I wonder how many workers in Los Angeles who live on one side of the sprawling metropolis would book a room in a hotel on the other side for three nights to attend a conference because they didn’t want to deal with the traffic.
I’m guessing not many LA’ers would consider this possibility, even if they could do it on their employer’s dime. Perhaps they would have done so in the past, but move over LA. Your city no longer holds the title for having the worst traffic in the United States. Perhaps due in part to malaise from the Great Recession, the Washington D.C. area now holds the dubious title of having the nation’s worst traffic. And here in the D.C. area, considering the hassle of getting from my house near Dulles International Airport to my place of business for the week near Baltimore-Washington International Airport (a distance of about fifty-five miles) the answer was clear: better book a hotel room.
That’s how bad the traffic is around here. Unlike Los Angeles, which at least has plenty of ways to get from point A to point B, in the Washington area if you need to get from, say, suburban Virginia to suburban Maryland you are largely limited to the Capital Beltway. This usually means getting in a frequently congested queue of slow moving cars many miles long.
I drove to the conference from my house on Monday morning, leaving about 7:30 AM. I arrived ninety minutes later. This is actually a pretty good commuting time, considering it was in the thick of rush hour. I was helped in part because the bulk of the commuter traffic in the morning is from Maryland into Virginia. This is because Virginia has more jobs than Maryland, so Marylanders queue up on the outer loop of the Capital Beltway and on I-270 to get to Virginia. Many of those Maryland commuters were commuting to Tysons Corner in Virginia, so there were the usual clogs of cars on this road to tediously slog through. For me, because there were no accidents on the inner loop, the beltway was not a bad bottleneck, although it was slow in spots between Bethesda and Silver Spring.
This is what you do if you are a Washingtonian with a car. You are on a road that was designed to be an expressway. Instead, you stop. You go a little. You stop. You go some more. Sometimes you creep for miles at five to 20 miles an hour. Then you stop some more again. And you go some more again. Many of the spots where this will happen are predictable, but on any given commute you know there are guaranteed to be a few gotchas, i.e. bozos involved in wholly preventable traffic accidents. Often Type A drivers cause these accidents. We are overrun with Type A drivers in this area because we are all here to make our mark on the world. We live on overly caffeinated coffee and work crazy hours. One in ten of us are lawyers.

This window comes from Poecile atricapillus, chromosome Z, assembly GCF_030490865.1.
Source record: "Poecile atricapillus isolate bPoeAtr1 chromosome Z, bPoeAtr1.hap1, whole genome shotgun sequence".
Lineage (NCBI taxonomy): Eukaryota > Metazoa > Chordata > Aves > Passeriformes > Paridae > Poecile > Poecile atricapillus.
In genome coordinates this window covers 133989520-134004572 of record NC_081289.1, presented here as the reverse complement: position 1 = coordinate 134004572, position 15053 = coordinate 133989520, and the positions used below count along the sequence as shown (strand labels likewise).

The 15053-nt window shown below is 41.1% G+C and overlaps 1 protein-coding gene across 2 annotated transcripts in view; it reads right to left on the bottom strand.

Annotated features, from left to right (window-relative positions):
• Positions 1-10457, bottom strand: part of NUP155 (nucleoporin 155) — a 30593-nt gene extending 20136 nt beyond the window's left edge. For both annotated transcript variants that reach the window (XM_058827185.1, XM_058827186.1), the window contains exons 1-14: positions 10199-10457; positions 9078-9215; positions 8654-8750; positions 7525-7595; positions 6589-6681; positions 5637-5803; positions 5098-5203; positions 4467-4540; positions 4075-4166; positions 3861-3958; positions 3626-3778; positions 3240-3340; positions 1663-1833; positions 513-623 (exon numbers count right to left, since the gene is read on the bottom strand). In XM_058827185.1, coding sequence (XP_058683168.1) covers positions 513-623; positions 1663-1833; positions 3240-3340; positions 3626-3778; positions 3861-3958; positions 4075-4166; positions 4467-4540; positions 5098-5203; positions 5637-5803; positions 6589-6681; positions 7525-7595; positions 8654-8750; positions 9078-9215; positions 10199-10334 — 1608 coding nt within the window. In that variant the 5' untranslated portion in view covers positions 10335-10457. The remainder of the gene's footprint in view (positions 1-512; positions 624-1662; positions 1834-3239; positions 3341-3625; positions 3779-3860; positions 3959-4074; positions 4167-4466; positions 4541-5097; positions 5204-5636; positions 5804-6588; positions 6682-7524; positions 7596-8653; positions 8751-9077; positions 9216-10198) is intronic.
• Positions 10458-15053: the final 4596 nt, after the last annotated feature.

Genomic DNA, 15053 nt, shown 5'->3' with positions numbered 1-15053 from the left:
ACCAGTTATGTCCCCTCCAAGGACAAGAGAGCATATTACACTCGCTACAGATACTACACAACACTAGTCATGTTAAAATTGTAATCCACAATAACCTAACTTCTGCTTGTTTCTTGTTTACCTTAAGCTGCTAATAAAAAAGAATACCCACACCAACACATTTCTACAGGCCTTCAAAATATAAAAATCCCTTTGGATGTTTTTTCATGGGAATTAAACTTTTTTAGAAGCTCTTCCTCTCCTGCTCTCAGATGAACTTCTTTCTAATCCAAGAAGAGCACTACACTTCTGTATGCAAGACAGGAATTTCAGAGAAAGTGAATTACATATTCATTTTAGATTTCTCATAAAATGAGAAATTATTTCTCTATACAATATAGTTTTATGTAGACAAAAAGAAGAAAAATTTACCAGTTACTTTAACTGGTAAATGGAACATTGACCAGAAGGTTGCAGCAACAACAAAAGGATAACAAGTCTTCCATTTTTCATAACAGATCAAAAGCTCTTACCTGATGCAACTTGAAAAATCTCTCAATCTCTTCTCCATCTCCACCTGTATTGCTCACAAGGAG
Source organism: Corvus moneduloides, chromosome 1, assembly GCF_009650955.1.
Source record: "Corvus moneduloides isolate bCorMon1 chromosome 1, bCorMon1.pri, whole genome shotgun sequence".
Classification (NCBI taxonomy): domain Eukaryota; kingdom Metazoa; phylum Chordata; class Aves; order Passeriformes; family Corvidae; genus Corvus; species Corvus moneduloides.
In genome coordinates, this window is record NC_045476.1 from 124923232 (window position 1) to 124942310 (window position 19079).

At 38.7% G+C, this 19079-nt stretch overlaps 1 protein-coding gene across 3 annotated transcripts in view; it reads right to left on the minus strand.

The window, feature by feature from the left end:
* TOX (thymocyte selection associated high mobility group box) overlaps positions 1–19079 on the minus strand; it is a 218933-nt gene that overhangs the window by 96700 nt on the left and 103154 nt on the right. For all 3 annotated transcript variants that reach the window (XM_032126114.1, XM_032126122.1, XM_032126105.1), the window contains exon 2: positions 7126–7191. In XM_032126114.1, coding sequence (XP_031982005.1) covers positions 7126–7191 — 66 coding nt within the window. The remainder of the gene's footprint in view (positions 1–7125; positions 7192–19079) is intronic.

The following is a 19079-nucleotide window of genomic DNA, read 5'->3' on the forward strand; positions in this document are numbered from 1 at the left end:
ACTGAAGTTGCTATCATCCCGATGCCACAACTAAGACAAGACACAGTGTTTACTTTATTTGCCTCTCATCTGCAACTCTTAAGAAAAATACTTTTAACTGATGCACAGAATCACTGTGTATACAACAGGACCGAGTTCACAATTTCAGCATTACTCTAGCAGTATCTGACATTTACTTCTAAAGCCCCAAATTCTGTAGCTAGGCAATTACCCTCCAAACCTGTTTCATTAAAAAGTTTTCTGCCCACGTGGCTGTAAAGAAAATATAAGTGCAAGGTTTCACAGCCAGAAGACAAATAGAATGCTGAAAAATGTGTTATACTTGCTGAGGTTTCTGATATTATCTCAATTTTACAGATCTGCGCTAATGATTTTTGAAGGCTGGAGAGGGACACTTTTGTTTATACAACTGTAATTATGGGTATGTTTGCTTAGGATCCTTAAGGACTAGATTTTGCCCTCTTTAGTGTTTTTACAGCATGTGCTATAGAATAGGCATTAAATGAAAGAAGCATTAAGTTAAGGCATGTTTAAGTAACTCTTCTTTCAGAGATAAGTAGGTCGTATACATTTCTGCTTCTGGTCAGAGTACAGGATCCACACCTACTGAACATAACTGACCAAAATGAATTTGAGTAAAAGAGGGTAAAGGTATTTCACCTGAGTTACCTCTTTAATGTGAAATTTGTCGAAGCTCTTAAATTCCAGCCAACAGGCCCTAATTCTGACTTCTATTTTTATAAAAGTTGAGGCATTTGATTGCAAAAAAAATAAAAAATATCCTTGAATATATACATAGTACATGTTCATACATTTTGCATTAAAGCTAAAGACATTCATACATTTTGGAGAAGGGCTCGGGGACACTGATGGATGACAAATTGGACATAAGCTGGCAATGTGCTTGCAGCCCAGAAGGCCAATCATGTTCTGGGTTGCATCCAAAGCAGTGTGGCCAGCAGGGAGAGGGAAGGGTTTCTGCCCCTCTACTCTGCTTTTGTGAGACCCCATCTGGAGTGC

So traffic is just another battle we must win. So we dodge and weave crazily in traffic and then crunch someone’s fender. Since the traffic is already bumper-to-bumper, this just causes a huge queue of cars to stop for miles behind the accident. The service vehicle often becomes a victim too. Crazy Washington drivers being who they are, they have few qualms about driving on the shoulder when convenient, in the process blocking the service vehicles.
So of course I opted to stay in the hotel. While most of the congestion and/or mayhem happen during rush hours, there is no accounting for the time of day for these events. Tuesday I witnessed a ten-mile backup on I-95 approaching Baltimore from the south. Fortunately I was going the opposite way. (I had to teach a class in Virginia that evening, so I left the conference early.) Some jackknifed tractor-trailer was responsible for blocking four lanes of traffic. The usual. And speaking of “the usual”, as I made my way from Baltimore back to Virginia there was the usual creeping traffic on the outer loop near New Hampshire Avenue and approaching the American Legion Bridge, then more in Virginia. In Virginia the beltway is being “modernized” to put in HOT (High Occupancy Toll) lanes and this construction is squeezing the already squeezed commuters on the road. These HOT lanes are basically expressways for the obscenely rich. But that’s okay in Virginia because the rich are basically in charge anyhow and god forbid we spend public money to make the beltway faster for the 99%. The very idea!
Spending three nights in a hotel fifty miles from home actually made a great deal of sense. I saved huge amounts of time (at least three hours a day) by not commuting even if it meant being deprived of the company of spouse and feline. Yet the experience seemed so ridiculous, to be so close to home and yet to sleep in a hotel. It was the only practical alternative because taxpayers around here apparently are masochists. Instead, we regularly pave over what we have, and very occasionally adding a lane or two. In general traffic moves much better in Maryland than in Virginia because they spend much more on transportation. You can see it on Route 29 with all the new interchanges. Even so these modest improvements are not enough, and in Maryland they just result in less gridlock than in Virginia.
Today, at the conclusion of our conference, I contemplated yet another stop and go largely unpredictable commute home on the Capital Beltway and decided I just couldn’t endure it again. Instead, even though it was further and probably a half an hour longer, I drove to Frederick, Maryland and then across the Potomac River at the far north Point of Rocks Bridge. At least I could move. At least, except for some congestion on I-695 (Baltimore’s beltway) I could move at highway speeds. At least there was some predictability of when I would get home. Had I tried the beltway, there was probably a five percent chance I would still be sitting in traffic somewhere. I just didn’t want to deal with the possibility.
I do hope that when I retire I can retire somewhere with much better traffic. You know, some place like Los Angeles.